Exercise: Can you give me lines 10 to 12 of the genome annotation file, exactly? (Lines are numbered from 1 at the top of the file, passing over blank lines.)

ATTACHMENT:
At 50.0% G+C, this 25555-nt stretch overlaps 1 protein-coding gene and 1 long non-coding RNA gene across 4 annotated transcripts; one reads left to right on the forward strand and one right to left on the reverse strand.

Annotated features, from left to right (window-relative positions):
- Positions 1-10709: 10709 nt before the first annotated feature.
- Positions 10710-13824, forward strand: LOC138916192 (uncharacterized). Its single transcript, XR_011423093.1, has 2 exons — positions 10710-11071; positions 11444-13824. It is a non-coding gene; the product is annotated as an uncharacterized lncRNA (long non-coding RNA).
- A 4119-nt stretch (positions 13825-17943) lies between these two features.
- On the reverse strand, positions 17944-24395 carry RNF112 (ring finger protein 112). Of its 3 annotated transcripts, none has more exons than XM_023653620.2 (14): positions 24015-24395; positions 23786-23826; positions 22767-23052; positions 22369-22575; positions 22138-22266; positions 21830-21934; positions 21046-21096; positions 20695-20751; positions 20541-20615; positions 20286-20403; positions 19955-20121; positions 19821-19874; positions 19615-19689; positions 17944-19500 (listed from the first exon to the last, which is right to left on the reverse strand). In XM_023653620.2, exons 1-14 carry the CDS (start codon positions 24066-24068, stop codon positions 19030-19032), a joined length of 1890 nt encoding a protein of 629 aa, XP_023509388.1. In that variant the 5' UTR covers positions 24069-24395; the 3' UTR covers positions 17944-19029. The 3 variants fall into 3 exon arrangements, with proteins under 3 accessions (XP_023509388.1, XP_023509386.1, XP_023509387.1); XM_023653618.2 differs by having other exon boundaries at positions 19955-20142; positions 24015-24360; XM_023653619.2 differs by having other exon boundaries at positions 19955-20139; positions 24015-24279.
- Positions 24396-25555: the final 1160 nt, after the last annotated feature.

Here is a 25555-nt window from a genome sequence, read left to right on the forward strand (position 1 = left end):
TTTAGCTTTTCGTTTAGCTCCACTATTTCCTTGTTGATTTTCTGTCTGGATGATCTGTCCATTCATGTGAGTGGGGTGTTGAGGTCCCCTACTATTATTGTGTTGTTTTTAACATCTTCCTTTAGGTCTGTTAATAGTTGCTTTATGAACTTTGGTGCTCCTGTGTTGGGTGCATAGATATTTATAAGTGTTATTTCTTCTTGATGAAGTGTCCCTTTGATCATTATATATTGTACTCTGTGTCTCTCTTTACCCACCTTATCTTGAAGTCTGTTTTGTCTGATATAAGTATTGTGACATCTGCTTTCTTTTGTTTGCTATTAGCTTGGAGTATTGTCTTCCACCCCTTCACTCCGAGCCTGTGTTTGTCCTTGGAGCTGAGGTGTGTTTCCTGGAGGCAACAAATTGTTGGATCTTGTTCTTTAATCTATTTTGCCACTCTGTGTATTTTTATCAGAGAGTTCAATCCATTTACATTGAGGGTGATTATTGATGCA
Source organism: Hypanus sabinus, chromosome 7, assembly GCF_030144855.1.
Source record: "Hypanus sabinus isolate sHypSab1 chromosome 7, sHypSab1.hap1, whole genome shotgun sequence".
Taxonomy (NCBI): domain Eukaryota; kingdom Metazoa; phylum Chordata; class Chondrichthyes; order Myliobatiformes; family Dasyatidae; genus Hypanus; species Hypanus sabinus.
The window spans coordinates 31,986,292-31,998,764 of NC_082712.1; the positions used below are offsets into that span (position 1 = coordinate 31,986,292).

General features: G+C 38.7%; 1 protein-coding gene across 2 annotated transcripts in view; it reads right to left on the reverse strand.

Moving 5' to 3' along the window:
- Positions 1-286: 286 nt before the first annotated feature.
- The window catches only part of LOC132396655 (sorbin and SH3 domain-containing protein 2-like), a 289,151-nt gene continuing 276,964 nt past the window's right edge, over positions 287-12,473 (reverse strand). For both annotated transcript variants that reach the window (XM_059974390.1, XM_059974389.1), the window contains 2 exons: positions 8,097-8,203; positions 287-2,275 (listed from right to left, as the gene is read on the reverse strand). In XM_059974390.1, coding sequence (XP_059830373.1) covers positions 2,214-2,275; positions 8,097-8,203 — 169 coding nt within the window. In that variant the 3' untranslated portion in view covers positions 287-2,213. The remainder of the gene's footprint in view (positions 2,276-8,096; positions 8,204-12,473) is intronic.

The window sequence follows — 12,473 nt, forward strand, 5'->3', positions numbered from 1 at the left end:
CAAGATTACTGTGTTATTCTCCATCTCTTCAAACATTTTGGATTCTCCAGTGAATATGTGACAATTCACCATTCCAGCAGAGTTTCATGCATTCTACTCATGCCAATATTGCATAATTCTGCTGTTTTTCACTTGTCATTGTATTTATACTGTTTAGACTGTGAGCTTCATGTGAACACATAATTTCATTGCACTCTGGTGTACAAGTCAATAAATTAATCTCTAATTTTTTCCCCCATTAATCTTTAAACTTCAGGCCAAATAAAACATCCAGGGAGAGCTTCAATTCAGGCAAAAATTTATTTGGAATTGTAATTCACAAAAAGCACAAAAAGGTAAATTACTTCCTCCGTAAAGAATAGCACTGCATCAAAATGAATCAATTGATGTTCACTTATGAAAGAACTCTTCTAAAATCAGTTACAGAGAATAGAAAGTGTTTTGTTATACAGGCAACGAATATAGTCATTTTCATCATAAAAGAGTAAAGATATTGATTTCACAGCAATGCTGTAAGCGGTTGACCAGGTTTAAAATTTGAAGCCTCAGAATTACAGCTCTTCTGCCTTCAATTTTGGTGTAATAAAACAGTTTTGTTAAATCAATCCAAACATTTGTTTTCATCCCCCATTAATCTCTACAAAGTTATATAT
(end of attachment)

Source organism: Hypanus sabinus, chromosome 7, assembly GCF_030144855.1.
Source record: "Hypanus sabinus isolate sHypSab1 chromosome 7, sHypSab1.hap1, whole genome shotgun sequence".
Taxonomy (NCBI): domain Eukaryota; kingdom Metazoa; phylum Chordata; class Chondrichthyes; order Myliobatiformes; family Dasyatidae; genus Hypanus; species Hypanus sabinus.